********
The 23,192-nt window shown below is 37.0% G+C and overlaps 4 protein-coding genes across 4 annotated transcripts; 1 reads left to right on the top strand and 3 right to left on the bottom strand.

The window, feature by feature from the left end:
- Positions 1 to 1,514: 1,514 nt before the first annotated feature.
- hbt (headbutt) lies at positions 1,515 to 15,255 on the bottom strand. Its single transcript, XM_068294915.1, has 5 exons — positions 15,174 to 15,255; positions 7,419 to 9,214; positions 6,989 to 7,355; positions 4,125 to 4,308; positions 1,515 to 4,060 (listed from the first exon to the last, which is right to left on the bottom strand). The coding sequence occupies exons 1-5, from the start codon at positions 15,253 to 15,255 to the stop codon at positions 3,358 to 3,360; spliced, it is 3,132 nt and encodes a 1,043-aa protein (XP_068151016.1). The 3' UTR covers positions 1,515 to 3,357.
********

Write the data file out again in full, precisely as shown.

The 23,192-nt window shown below is 37.0% G+C and overlaps 4 protein-coding genes across 4 annotated transcripts; 1 reads left to right on the top strand and 3 right to left on the bottom strand.

The window, feature by feature from the left end:
- Positions 1 to 1,514: 1,514 nt before the first annotated feature.
- hbt (headbutt) lies at positions 1,515 to 15,255 on the bottom strand. Its single transcript, XM_068294915.1, has 5 exons — positions 15,174 to 15,255; positions 7,419 to 9,214; positions 6,989 to 7,355; positions 4,125 to 4,308; positions 1,515 to 4,060 (listed from the first exon to the last, which is right to left on the bottom strand). The coding sequence occupies exons 1-5, from the start codon at positions 15,253 to 15,255 to the stop codon at positions 3,358 to 3,360; spliced, it is 3,132 nt and encodes a 1,043-aa protein (XP_068151016.1). The 3' UTR covers positions 1,515 to 3,357.